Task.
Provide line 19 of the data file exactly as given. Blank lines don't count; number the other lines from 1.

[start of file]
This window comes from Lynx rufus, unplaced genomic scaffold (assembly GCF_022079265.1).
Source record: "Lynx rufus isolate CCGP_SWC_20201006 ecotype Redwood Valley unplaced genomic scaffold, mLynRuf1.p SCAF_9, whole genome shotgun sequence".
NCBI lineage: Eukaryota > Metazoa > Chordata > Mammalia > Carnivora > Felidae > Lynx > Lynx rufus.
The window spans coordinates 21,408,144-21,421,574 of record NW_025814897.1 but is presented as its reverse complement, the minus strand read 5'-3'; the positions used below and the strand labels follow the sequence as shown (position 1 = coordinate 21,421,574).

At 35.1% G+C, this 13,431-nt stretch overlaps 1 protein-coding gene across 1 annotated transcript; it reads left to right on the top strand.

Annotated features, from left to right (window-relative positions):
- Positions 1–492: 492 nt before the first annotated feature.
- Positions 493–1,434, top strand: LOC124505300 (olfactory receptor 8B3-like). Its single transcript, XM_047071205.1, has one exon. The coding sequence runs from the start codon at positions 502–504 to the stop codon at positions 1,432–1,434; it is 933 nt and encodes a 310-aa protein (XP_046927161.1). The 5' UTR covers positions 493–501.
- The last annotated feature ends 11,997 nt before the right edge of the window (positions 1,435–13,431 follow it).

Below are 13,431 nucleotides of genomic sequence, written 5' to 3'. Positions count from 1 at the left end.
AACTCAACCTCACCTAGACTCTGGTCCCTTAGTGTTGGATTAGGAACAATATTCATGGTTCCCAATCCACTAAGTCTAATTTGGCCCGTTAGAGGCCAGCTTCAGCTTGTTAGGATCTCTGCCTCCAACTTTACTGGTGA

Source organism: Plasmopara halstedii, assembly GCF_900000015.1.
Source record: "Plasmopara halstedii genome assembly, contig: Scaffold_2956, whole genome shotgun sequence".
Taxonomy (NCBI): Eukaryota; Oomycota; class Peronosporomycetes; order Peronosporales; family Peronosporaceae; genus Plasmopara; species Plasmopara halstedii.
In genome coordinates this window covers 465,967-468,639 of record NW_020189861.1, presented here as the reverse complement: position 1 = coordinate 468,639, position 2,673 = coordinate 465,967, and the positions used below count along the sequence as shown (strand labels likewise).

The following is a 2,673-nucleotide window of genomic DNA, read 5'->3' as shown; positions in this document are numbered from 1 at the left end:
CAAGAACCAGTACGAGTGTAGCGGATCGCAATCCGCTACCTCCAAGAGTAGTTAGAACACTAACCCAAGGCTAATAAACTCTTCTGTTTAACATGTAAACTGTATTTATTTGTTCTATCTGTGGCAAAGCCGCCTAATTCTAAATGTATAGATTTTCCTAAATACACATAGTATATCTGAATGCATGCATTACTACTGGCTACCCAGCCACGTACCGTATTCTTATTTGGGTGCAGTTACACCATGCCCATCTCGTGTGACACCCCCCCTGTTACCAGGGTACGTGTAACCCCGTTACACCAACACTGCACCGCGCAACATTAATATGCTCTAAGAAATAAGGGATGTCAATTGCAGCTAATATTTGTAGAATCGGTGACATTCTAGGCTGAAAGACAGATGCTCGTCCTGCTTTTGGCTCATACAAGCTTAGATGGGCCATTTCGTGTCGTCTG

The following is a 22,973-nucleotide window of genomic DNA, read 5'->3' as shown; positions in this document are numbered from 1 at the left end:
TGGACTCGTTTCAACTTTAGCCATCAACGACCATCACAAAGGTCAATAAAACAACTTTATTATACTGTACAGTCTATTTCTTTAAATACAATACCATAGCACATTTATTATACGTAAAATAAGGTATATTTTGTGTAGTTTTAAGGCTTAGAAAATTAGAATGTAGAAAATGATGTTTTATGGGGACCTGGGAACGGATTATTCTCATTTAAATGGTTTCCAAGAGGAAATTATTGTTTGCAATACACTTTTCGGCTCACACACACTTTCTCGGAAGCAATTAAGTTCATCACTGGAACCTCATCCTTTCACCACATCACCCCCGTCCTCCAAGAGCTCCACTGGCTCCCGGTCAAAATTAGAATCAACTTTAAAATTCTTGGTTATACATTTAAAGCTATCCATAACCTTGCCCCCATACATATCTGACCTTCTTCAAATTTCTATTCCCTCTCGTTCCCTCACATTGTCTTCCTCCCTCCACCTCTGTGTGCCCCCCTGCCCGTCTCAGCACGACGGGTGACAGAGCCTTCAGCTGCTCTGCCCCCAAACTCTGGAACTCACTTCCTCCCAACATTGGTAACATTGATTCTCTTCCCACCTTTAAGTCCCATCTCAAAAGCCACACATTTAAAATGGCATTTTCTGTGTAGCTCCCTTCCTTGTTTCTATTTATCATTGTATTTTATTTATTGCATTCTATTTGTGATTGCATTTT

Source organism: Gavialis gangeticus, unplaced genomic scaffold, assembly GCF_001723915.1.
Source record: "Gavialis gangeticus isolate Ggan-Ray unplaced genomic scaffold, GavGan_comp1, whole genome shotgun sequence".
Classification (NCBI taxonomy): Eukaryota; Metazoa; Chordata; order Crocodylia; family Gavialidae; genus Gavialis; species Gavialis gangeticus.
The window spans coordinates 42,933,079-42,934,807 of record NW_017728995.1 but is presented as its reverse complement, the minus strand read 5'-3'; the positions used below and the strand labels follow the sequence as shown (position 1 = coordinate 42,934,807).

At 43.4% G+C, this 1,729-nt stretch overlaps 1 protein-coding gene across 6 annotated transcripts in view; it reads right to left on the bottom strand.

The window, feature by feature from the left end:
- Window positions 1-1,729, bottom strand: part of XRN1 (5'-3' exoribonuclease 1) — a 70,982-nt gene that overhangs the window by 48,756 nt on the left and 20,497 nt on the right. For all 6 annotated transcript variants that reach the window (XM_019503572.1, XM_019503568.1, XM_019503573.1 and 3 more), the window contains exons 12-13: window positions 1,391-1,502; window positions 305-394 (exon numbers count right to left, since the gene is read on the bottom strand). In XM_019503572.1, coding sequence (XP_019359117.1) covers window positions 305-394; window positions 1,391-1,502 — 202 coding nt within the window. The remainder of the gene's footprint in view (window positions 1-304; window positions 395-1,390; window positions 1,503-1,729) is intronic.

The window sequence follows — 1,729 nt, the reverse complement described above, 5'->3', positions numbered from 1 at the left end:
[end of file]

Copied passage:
TGGACTCGTTTCAACTTTAGCCATCAACGACCATCACAAAGGTCAATAAAACAACTTTATTATACTGTACAGTCTATTTCTTTAAATACAATACCATAGCACATTTATTATACGTAAAATAAGGTATATTTTGTGTAGTTTTAAGGCTTAGAAAATTAGAATGTAGAAAATGATGTTTTATGGGGACCTGGGAACGGATTATTCTCATTTAAATGGTTTCCAAGAGGAAATTATTGTTTGCAATACACTTTTCGGCTCACACACACTTTCTCGGAAGCAATTAAGTTCATCACTGGAACCTCATCCTTTCACCACATCACCCCCGTCCTCCAAGAGCTCCACTGGCTCCCGGTCAAAATTAGAATCAACTTTAAAATTCTTGGTTATACATTTAAAGCTATCCATAACCTTGCCCCCATACATATCTGACCTTCTTCAAATTTCTATTCCCTCTCGTTCCCTCACATTGTCTTCCTCCCTCCACCTCTGTGTGCCCCCCTGCCCGTCTCAGCACGACGGGTGACAGAGCCTTCAGCTGCTCTGCCCCCAAACTCTGGAACTCACTTCCTCCCAACATTGGTAACATTGATTCTCTTCCCACCTTTAAGTCCCATCTCAAAAGCCACACATTTAAAATGGCATTTTCTGTGTAGCTCCCTTCCTTGTTTCTATTTATCATTGTATTTTATTTATTGCATTCTATTTGTGATTGCATTTT